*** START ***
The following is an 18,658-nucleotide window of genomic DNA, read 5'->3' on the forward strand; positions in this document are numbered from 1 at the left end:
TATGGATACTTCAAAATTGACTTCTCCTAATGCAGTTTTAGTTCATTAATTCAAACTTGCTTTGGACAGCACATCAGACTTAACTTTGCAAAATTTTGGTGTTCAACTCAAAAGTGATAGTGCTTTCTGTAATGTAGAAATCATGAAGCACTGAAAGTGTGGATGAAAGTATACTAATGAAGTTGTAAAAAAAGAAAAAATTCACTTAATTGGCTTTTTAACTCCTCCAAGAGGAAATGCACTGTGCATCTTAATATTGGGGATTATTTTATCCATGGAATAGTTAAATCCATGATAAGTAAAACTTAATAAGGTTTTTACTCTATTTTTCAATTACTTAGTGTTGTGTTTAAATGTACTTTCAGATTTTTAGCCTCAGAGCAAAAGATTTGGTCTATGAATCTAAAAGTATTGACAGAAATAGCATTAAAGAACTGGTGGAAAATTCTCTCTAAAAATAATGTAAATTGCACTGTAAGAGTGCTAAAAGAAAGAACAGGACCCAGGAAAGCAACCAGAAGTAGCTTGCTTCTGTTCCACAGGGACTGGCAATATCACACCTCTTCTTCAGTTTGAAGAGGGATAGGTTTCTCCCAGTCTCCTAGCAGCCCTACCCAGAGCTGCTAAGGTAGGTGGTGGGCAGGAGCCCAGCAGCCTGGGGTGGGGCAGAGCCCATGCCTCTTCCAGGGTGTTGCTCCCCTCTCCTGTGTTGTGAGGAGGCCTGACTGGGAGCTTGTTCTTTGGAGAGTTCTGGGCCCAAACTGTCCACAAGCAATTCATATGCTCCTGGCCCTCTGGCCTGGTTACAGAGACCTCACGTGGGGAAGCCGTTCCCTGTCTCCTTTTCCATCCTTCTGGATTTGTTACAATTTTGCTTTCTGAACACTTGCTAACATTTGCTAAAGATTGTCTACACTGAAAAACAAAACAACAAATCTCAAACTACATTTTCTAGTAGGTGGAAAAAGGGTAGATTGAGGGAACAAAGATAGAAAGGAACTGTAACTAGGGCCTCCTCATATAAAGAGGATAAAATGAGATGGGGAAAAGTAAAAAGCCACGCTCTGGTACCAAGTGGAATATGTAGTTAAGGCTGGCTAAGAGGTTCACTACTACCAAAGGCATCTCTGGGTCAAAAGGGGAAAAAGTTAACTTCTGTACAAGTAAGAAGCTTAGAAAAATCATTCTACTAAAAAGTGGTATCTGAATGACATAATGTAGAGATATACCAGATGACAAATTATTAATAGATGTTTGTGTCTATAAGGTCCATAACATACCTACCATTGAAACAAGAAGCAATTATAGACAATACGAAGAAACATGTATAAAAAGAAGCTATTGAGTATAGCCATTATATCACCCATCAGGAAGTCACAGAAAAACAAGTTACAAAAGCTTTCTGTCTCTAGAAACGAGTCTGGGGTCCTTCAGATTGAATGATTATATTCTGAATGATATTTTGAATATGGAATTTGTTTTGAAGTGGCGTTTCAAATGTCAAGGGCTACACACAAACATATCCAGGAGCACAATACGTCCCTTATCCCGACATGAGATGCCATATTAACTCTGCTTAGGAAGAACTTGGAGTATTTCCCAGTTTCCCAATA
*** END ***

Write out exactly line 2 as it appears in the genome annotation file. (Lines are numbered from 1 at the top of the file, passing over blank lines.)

TATGGATACTTCAAAATTGACTTCTCCTAATGCAGTTTTAGTTCATTAATTCAAACTTGCTTTGGACAGCACATCAGACTTAACTTTGCAAAATTTTGGTGTTCAACTCAAAAGTGATAGTGCTTTCTGTAATGTAGAAATCATGAAGCACTGAAAGTGTGGATGAAAGTATACTAATGAAGTTGTAAAAAAAGAAAAAATTCACTTAATTGGCTTTTTAACTCCTCCAAGAGGAAATGCACTGTGCATCTTAATATTGGGGATTATTTTATCCATGGAATAGTTAAATCCATGATAAGTAAAACTTAATAAGGTTTTTACTCTATTTTTCAATTACTTAGTGTTGTGTTTAAATGTACTTTCAGATTTTTAGCCTCAGAGCAAAAGATTTGGTCTATGAATCTAAAAGTATTGACAGAAATAGCATTAAAGAACTGGTGGAAAATTCTCTCTAAAAATAATGTAAATTGCACTGTAAGAGTGCTAAAAGAAAGAACAGGACCCAGGAAAGCAACCAGAAGTAGCTTGCTTCTGTTCCACAGGGACTGGCAATATCACACCTCTTCTTCAGTTTGAAGAGGGATAGGTTTCTCCCAGTCTCCTAGCAGCCCTACCCAGAGCTGCTAAGGTAGGTGGTGGGCAGGAGCCCAGCAGCCTGGGGTGGGGCAGAGCCCATGCCTCTTCCAGGGTGTTGCTCCCCTCTCCTGTGTTGTGAGGAGGCCTGACTGGGAGCTTGTTCTTTGGAGAGTTCTGGGCCCAAACTGTCCACAAGCAATTCATATGCTCCTGGCCCTCTGGCCTGGTTACAGAGACCTCACGTGGGGAAGCCGTTCCCTGTCTCCTTTTCCATCCTTCTGGATTTGTTACAATTTTGCTTTCTGAACACTTGCTAACATTTGCTAAAGATTGTCTACACTGAAAAACAAAACAACAAATCTCAAACTACATTTTCTAGTAGGTGGAAAAAGGGTAGATTGAGGGAACAAAGATAGAAAGGAACTGTAACTAGGGCCTCCTCATATAAAGAGGATAAAATGAGATGGGGAAAAGTAAAAAGCCACGCTCTGGTACCAAGTGGAATATGTAGTTAAGGCTGGCTAAGAGGTTCACTACTACCAAAGGCATCTCTGGGTCAAAAGGGGAAAAAGTTAACTTCTGTACAAGTAAGAAGCTTAGAAAAATCATTCTACTAAAAAGTGGTATCTGAATGACATAATGTAGAGATATACCAGATGACAAATTATTAATAGATGTTTGTGTCTATAAGGTCCATAACATACCTACCATTGAAACAAGAAGCAATTATAGACAATACGAAGAAACATGTATAAAAAGAAGCTATTGAGTATAGCCATTATATCACCCATCAGGAAGTCACAGAAAAACAAGTTACAAAAGCTTTCTGTCTCTAGAAACGAGTCTGGGGTCCTTCAGATTGAATGATTATATTCTGAATGATATTTTGAATATGGAATTTGTTTTGAAGTGGCGTTTCAAATGTCAAGGGCTACACACAAACATATCCAGGAGCACAATACGTCCCTTATCCCGACATGAGATGCCATATTAACTCTGCTTAGGAAGAACTTGGAGTATTTCCCAGTTTCCCAATA